Some time ago, The Times posted the following inquiry: “What’s wrong with the world?” A prominent author, G. K. Chesterton, responded to the question with two short words.
After reading the story of Esther, you could reduce it to a simple “moral of the story.” Without trivializing the biblical record, how would you summarize the story? What if the story summarized itself. “Seeking the wealth of his people” (Esther 10:3). Ponder this for a moment. Mordecai was promoted and well-favored because he was “seeking the wealth of his people.” The adversary, Haman, sought personal promotion. He would go home and brag about “A Day in the Life of Haman” to his wife and friends. Before he realized the king wished to honor Mordecai, Haman blindly imagined himself astride the king’s horse parading through the street.
Be careful of what you seek. Paul tells us to seek “every man another’s wealth” (1 Corinthians 10:24). Do you seek opportunities to enrich the lives of others? Is your focus, today, on making someone’s day? The motive for seeking to enrich others is primarily salvation or fellowship. Paul explains, “Even as I please all men in all things, not seeking mine own profit, but the profit of many, that they may be saved” (1 Corinthians 10:33). Once we remember this world will pass away and there is a place in heaven reserved for those who have received Christ as their Savior, we will find it easier to seek another’s profit.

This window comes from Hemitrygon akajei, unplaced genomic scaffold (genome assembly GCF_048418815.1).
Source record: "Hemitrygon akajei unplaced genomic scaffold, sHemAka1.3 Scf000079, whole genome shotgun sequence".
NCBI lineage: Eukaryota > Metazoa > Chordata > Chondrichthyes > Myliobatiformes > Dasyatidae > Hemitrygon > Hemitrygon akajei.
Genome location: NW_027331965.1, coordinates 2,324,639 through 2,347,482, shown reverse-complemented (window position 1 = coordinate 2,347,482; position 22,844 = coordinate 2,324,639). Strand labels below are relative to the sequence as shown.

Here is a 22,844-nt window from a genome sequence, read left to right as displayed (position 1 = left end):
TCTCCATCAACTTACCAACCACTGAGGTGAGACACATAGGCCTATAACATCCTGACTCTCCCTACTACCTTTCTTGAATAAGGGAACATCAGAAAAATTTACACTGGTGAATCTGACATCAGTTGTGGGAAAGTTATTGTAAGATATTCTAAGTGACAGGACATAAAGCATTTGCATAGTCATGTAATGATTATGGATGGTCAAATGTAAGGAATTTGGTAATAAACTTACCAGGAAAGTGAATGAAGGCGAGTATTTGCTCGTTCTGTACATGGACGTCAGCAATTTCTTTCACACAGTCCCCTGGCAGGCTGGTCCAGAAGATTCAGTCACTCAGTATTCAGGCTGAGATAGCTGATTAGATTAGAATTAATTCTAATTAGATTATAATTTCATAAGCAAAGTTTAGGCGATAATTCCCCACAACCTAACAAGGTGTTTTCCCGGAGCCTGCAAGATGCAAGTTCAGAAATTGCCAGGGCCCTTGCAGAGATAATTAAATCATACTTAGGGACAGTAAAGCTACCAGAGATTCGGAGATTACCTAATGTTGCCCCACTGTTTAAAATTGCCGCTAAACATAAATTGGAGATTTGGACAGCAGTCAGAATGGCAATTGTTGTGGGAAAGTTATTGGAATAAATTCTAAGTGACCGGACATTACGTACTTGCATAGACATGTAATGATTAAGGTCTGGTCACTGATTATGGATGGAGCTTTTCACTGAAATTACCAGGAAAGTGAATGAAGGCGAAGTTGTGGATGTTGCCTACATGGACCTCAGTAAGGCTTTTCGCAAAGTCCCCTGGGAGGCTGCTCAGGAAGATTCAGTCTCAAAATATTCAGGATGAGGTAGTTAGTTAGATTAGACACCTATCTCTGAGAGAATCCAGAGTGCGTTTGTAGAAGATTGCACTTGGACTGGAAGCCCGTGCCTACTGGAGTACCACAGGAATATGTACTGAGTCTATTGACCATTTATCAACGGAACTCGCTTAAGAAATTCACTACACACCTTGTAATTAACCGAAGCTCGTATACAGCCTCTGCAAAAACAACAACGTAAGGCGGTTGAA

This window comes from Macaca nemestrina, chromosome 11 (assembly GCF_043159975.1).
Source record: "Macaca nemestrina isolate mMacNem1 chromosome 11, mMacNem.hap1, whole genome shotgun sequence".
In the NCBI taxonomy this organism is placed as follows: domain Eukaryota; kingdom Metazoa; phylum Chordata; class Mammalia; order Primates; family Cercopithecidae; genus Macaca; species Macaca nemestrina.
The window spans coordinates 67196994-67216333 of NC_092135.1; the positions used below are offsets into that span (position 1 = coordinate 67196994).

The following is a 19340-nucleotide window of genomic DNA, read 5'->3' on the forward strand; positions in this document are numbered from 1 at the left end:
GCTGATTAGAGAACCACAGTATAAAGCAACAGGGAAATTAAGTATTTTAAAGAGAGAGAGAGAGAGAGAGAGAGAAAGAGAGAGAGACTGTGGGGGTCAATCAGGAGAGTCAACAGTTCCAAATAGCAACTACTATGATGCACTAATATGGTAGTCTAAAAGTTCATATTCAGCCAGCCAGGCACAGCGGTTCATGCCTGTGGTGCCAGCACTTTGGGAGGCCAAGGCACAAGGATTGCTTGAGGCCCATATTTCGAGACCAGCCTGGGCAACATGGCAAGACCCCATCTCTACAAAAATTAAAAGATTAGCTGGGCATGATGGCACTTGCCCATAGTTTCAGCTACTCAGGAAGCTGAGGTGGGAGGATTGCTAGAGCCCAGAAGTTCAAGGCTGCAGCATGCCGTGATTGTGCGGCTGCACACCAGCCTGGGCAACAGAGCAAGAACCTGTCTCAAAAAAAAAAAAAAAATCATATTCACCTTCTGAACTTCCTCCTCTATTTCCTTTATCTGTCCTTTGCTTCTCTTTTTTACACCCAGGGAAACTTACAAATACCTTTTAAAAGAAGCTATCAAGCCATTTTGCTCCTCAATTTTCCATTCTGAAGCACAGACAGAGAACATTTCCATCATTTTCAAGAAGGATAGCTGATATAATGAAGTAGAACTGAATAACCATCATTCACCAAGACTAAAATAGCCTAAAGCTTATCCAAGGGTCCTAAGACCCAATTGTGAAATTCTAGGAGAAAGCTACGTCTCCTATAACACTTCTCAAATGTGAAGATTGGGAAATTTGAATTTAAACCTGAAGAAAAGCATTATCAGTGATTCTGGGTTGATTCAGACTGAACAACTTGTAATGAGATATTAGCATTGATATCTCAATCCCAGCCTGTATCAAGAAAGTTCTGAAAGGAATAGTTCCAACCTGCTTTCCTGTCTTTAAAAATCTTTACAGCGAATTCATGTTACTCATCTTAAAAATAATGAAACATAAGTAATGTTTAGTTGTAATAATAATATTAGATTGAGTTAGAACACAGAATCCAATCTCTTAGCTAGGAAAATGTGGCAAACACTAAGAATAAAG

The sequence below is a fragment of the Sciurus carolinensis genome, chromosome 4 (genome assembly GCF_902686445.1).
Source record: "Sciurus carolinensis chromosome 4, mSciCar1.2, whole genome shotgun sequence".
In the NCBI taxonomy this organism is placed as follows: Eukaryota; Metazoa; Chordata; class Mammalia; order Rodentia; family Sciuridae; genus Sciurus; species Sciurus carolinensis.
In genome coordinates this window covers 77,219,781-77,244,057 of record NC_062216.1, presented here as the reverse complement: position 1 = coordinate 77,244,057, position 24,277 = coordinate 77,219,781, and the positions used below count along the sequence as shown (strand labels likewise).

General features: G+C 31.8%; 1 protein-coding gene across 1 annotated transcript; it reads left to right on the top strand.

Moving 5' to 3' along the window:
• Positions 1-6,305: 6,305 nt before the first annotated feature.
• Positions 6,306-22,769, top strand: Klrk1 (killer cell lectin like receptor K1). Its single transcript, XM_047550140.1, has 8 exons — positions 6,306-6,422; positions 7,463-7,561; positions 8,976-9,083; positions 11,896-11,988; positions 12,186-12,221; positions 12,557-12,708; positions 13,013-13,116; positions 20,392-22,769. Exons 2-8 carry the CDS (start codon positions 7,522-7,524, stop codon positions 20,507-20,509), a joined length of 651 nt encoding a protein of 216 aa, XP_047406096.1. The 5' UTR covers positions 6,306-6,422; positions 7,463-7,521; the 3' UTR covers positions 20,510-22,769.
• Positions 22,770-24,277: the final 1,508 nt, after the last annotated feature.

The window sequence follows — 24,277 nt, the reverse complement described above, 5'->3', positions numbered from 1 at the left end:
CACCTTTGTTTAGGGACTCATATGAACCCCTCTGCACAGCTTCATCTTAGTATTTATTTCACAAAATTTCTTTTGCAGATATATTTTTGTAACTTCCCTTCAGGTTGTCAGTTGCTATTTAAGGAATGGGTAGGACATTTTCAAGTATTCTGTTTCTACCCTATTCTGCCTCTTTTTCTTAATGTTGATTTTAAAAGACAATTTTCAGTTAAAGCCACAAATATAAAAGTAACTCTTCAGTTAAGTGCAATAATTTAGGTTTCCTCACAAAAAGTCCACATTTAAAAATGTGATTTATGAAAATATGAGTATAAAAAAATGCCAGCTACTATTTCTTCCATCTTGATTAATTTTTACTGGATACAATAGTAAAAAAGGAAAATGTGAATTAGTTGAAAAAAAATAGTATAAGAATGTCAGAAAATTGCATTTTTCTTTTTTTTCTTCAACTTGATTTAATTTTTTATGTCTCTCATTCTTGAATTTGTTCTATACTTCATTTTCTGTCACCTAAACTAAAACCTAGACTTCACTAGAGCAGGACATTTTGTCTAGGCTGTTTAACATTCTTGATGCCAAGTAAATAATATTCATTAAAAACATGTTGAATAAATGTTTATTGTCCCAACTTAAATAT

What you seek boils down to what you love. In the great “Love Chapter,” love is described as that which “seeketh not her own” (1 Corinthians 13:5). The world is full of “Hamans” who “mind earthly things” and “seek their own” (Philippians 3:19; 2:21). What is wrong with the world? Humbly admit, “I am.” The world could use another Mordecai who seeks “the things which are Jesus Christ’s” (Philippians 2:21).
For what do you seek?